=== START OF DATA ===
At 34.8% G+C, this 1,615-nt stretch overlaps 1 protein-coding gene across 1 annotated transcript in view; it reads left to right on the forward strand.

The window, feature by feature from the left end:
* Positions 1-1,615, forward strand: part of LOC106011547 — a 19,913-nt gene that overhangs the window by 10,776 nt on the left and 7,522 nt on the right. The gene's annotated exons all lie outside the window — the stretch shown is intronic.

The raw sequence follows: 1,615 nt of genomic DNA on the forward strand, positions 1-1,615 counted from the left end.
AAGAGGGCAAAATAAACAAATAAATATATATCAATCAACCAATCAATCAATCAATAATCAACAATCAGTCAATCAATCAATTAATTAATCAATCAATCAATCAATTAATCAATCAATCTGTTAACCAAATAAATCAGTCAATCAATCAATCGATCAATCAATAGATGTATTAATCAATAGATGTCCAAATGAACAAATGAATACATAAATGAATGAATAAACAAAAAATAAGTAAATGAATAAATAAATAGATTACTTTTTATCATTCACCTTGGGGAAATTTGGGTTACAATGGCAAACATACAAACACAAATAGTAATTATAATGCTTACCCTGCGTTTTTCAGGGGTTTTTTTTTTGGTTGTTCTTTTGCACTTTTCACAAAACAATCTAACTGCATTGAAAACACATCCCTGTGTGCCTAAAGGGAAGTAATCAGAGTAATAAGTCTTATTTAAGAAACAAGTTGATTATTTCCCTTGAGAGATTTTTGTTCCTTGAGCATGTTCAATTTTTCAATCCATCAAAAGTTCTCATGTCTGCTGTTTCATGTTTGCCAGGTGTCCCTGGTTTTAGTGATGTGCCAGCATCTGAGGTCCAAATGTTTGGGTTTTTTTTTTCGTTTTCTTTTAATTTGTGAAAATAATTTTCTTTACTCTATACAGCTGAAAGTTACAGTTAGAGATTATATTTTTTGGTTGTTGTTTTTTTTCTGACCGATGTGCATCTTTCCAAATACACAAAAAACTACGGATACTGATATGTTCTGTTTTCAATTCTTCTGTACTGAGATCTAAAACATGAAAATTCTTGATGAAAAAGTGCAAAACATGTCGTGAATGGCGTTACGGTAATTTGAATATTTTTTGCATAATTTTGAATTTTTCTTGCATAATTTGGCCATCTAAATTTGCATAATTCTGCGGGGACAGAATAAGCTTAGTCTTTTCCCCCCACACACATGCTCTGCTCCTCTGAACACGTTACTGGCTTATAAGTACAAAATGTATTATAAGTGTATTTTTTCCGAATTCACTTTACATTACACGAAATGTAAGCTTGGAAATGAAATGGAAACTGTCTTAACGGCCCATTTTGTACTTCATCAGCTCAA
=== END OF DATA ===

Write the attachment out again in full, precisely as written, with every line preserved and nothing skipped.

At 34.8% G+C, this 1,615-nt stretch overlaps 1 protein-coding gene across 1 annotated transcript in view; it reads left to right on the forward strand.

The window, feature by feature from the left end:
* Positions 1-1,615, forward strand: part of LOC106011547 — a 19,913-nt gene that overhangs the window by 10,776 nt on the left and 7,522 nt on the right. The gene's annotated exons all lie outside the window — the stretch shown is intronic.

The raw sequence follows: 1,615 nt of genomic DNA on the forward strand, positions 1-1,615 counted from the left end.
AAGAGGGCAAAATAAACAAATAAATATATATCAATCAACCAATCAATCAATCAATAATCAACAATCAGTCAATCAATCAATTAATTAATCAATCAATCAATCAATTAATCAATCAATCTGTTAACCAAATAAATCAGTCAATCAATCAATCGATCAATCAATAGATGTATTAATCAATAGATGTCCAAATGAACAAATGAATACATAAATGAATGAATAAACAAAAAATAAGTAAATGAATAAATAAATAGATTACTTTTTATCATTCACCTTGGGGAAATTTGGGTTACAATGGCAAACATACAAACACAAATAGTAATTATAATGCTTACCCTGCGTTTTTCAGGGGTTTTTTTTTTGGTTGTTCTTTTGCACTTTTCACAAAACAATCTAACTGCATTGAAAACACATCCCTGTGTGCCTAAAGGGAAGTAATCAGAGTAATAAGTCTTATTTAAGAAACAAGTTGATTATTTCCCTTGAGAGATTTTTGTTCCTTGAGCATGTTCAATTTTTCAATCCATCAAAAGTTCTCATGTCTGCTGTTTCATGTTTGCCAGGTGTCCCTGGTTTTAGTGATGTGCCAGCATCTGAGGTCCAAATGTTTGGGTTTTTTTTTTCGTTTTCTTTTAATTTGTGAAAATAATTTTCTTTACTCTATACAGCTGAAAGTTACAGTTAGAGATTATATTTTTTGGTTGTTGTTTTTTTTCTGACCGATGTGCATCTTTCCAAATACACAAAAAACTACGGATACTGATATGTTCTGTTTTCAATTCTTCTGTACTGAGATCTAAAACATGAAAATTCTTGATGAAAAAGTGCAAAACATGTCGTGAATGGCGTTACGGTAATTTGAATATTTTTTGCATAATTTTGAATTTTTCTTGCATAATTTGGCCATCTAAATTTGCATAATTCTGCGGGGACAGAATAAGCTTAGTCTTTTCCCCCCACACACATGCTCTGCTCCTCTGAACACGTTACTGGCTTATAAGTACAAAATGTATTATAAGTGTATTTTTTCCGAATTCACTTTACATTACACGAAATGTAAGCTTGGAAATGAAATGGAAACTGTCTTAACGGCCCATTTTGTACTTCATCAGCTCAA